Try not to look too touristy. Usually you can spot tourists from a mile off because they wear their backpacks in front of them, carry a small bag around their neck or waist with all their money and important documents (which makes it easy for people to know what to steal) and carry a lot of camera equipment around their necks. Just try to look normal and look like you know your way around, even if you don't. Keep your backpack where it's supposed to be and put your camera equipment in a bag when you're not using it.
Don't trust people telling sad stories. It's either a scam or a trick to find out where you keep your money and how much you're carrying. Beware of people around central station asking you for a couple of euro's to take the train. Just tell people with funny stories to go to the police to ask for help and tell them you don't have any money on you. Also don't give money to beggars. Homeless people are reasonably well taken care of here. You can trust people selling the "Straatkrant" or "Straatnieuws" (Street Paper), which is a news paper written by homeless people. They buy the papers for half the price they sell them for and in this way they can rebuild their life - all people who sell the straatkrant have a permit and they're not allowed to do drugs or alcohol.
In Holland roads bikes have the right on everybody and everything, usually they run on dedicated places at the side of roads, but it can happen that you find them on normal roads, specially in city center, so pay attention and watch carefully.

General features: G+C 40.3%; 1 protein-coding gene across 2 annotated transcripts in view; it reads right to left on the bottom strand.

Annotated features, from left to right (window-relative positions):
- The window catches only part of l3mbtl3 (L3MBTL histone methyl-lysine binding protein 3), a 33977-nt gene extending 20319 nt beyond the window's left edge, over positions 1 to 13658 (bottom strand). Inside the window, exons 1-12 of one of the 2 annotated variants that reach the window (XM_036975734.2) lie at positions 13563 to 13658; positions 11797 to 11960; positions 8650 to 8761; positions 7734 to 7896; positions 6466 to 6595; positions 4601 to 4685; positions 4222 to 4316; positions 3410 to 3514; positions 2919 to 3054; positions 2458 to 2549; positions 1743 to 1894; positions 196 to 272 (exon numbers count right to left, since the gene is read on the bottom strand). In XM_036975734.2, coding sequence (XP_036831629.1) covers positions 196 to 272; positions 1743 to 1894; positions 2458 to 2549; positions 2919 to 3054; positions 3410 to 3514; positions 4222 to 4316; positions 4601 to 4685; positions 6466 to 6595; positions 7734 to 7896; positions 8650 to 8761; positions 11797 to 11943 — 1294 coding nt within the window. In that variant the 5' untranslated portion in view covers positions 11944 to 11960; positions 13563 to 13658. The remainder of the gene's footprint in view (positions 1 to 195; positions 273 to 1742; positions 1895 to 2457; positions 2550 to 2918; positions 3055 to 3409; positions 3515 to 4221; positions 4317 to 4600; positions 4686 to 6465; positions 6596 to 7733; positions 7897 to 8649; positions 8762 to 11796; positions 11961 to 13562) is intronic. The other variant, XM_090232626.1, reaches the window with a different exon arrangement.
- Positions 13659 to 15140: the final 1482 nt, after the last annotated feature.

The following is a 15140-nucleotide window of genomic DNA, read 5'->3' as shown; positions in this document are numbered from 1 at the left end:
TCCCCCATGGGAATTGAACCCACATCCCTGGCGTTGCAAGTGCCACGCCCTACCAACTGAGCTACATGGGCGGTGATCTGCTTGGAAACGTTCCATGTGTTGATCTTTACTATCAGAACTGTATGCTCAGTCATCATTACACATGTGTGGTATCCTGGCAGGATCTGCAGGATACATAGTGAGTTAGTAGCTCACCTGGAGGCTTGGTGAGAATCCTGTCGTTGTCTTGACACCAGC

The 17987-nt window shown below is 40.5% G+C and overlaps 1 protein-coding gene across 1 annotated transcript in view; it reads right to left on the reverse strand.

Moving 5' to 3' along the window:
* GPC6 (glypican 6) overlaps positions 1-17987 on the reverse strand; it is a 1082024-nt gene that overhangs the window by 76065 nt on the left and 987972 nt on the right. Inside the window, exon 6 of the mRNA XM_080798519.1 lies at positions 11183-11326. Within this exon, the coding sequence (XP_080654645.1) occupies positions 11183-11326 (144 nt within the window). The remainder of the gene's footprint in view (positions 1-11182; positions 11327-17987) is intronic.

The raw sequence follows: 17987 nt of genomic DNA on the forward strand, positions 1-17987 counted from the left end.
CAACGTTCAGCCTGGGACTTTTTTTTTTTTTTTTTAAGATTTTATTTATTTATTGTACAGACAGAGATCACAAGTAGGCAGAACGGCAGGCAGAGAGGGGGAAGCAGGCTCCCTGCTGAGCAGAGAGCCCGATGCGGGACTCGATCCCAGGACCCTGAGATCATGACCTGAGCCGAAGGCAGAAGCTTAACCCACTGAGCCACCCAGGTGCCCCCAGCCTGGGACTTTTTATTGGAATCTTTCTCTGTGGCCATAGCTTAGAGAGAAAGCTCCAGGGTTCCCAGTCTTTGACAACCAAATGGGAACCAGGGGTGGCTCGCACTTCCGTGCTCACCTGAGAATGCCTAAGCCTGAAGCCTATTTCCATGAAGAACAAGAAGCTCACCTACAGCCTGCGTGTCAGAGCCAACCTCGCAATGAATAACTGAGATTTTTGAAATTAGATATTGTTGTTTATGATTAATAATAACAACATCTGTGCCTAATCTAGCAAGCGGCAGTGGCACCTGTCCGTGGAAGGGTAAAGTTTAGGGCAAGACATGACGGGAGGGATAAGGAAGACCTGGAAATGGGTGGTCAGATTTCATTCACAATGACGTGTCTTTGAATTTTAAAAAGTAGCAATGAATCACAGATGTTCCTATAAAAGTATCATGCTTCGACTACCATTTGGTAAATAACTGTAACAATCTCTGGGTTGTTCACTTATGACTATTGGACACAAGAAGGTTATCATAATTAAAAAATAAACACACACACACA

Pay attention while driving your car on the road.
There are many speedometers ready to shot a picture of your license plates and give you a ticket. So read the road signs about speed limits.
Speedometers are also well signaled.
Almost every café/bar/discotheke in the city has it's bouncers.
Warning: some of them are very frustrated BIG guys.
So please be aware of:
1. the dresscodes (most spots no sneakers)
2. Taking your ID
3. And off course, behave! Dutch girls will have security drag you out if they feel bothered :P
When I visited Rotterdam in July 2006, I walked at the Leuvehoofd near the Rotterdam City Beach and Erasmus Bridge. And I was making lots of pictures of course. I went down the steps to have a better look at the bridge and a close look at the memorial for the died crew members of the Merchant Shipping Service during the world war II.
I went down carefully, but then suddenly something happened at the last step. Either it was slippery or I didn´t notice it properly. Suddenly I slipped away and fell down in front of the ´monument voor de gevallenen´(monument for the fallen people). Coincidence of not ?
When I lifted my head it was bleeding heavily. My hands, hair, shirt, jeans, bag .... everywhere I saw blood while I didn´t realise exactly where it was coming from. The people of the Rotterdam City Beach brought towels and called the ambulance. Luckily they could help me at the spot, fixing my left eyebrow.
After cleaning my hair, head and clothes in the bathroom at the Rotterdam City Beach and having a free cup of coffee (thanks folks, for your help and support !) we continue our day with a relaxed Spido boattrip instead of a planned long city walk... though I needed packets of tissues to absorb the still dripping blood for the next hours.
And what did I learn from this rather small accident ... welll, not to look at stunning views or taking pictures at the same time I move forward or walk on stairs.
As any big city, Rotterdam knows a lot of petty thieves. So hold on to your bags and don't put your wallet somewhere you can't see or feel. I've never been robbed, but it's better to prevent it from happening.